Warning: The following story contains graphic information.
A surfer in Australia died following a rare shark attack off the coast of a popular tourist beach that’s been protected by shark netting for decades.
The 46-year-old man was pulled from the surf on Tuesday afternoon after he was bitten by a shark at Greenmount Beach, Queensland Police said.
He suffered a life-threatening leg injury while surfing, and died of his injuries at the scene, police said.
“It was a pretty severe attack and the ambulance and paramedics were here and did what they could, but it was to no avail,” Chief Lifeguard Warren Young told Australia's ABC News.
The attack is thought to be the first near a beach in the city of Gold Coast since 1958, according to the outlet.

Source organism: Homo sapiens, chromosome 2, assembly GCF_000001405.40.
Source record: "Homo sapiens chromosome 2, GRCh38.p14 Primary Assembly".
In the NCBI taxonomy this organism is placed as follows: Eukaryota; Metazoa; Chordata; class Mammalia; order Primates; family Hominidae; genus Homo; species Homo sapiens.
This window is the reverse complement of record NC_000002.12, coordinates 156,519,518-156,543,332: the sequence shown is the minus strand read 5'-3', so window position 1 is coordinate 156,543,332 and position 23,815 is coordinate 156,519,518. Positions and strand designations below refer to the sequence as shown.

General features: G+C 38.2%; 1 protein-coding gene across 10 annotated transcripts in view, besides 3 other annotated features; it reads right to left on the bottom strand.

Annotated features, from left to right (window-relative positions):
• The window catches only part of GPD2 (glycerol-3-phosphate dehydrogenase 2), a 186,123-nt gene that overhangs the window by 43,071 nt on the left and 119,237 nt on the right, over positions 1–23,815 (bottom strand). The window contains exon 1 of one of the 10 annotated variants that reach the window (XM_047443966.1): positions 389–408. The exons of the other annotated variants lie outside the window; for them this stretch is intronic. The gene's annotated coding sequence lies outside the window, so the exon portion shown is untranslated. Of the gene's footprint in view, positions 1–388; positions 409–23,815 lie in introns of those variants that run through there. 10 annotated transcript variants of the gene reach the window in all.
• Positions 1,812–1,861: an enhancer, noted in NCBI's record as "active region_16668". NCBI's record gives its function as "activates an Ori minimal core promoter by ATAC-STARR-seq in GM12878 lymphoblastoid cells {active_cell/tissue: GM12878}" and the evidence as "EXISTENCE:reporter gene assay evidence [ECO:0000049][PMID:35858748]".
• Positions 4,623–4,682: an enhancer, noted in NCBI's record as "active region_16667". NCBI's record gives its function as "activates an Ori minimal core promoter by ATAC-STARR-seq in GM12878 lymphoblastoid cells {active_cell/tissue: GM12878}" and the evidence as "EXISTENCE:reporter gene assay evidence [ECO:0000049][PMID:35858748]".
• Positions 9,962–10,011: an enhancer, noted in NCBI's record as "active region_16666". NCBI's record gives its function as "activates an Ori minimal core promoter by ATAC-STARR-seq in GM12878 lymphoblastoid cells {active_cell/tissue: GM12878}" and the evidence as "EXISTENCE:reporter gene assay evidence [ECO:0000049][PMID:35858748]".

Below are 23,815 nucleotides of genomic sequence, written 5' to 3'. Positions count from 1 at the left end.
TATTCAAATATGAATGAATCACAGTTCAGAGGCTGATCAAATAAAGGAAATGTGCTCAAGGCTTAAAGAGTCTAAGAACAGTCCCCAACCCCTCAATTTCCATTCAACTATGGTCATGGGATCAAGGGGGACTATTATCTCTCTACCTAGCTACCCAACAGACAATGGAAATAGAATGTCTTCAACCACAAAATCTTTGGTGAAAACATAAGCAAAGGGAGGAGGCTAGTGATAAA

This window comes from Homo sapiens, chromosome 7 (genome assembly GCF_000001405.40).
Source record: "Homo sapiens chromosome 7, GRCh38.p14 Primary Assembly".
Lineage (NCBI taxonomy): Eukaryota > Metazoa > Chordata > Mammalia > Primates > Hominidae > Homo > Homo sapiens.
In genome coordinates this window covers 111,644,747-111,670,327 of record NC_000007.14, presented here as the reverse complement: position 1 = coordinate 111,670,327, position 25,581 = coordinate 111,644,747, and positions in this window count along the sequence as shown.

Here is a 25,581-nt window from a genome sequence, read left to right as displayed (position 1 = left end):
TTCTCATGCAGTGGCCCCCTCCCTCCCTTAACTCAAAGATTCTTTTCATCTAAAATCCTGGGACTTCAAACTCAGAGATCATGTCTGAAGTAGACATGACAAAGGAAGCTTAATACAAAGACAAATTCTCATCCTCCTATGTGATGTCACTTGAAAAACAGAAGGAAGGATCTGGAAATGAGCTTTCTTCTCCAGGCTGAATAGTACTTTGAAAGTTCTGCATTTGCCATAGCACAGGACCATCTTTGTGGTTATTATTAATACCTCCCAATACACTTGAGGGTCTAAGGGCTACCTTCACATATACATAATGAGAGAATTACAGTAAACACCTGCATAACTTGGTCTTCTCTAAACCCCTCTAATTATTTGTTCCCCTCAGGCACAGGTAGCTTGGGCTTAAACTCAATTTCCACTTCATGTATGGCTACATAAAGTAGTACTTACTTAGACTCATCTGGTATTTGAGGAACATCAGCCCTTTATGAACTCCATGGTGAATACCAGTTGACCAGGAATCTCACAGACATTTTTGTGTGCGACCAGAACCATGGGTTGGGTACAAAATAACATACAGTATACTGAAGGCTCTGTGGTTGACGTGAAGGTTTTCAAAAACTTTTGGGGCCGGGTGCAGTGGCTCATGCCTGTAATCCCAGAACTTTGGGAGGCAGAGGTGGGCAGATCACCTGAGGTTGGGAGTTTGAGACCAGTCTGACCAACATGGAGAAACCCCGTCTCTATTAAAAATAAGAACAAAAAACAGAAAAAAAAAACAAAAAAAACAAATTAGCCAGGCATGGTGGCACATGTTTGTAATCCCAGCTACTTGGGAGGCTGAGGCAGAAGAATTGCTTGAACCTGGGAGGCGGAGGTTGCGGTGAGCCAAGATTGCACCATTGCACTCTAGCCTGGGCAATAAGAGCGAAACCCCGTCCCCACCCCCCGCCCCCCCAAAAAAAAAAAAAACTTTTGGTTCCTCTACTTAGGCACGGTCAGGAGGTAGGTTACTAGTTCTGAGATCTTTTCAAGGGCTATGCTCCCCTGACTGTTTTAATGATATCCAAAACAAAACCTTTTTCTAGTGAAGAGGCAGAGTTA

“It’s pretty surprising because when you live around here, you just don’t expect things like this at all,” witness Ian Edgehill told ABC News.
Witness Jade Parker also said he came upon the scene, and watched as a group of three people tried to pull the man and his board out of the water.
"He was pretty much already gone by then," Parker told the Brisbane Times. "From the groin to his knee was just — there was nothing there."
In 1962, shark nets were implemented in Gold Coast beaches, the Associated Press reported. The massive nets reportedly stretch 610 feet long and 20 feet deep, and are suspended from floats in the water.
The nets have proven controversial, however, as sharks can swim under and around them, and they’ve also shown themselves to be a danger to marine life, including whales and turtles that have become trapped, according to ABC News.
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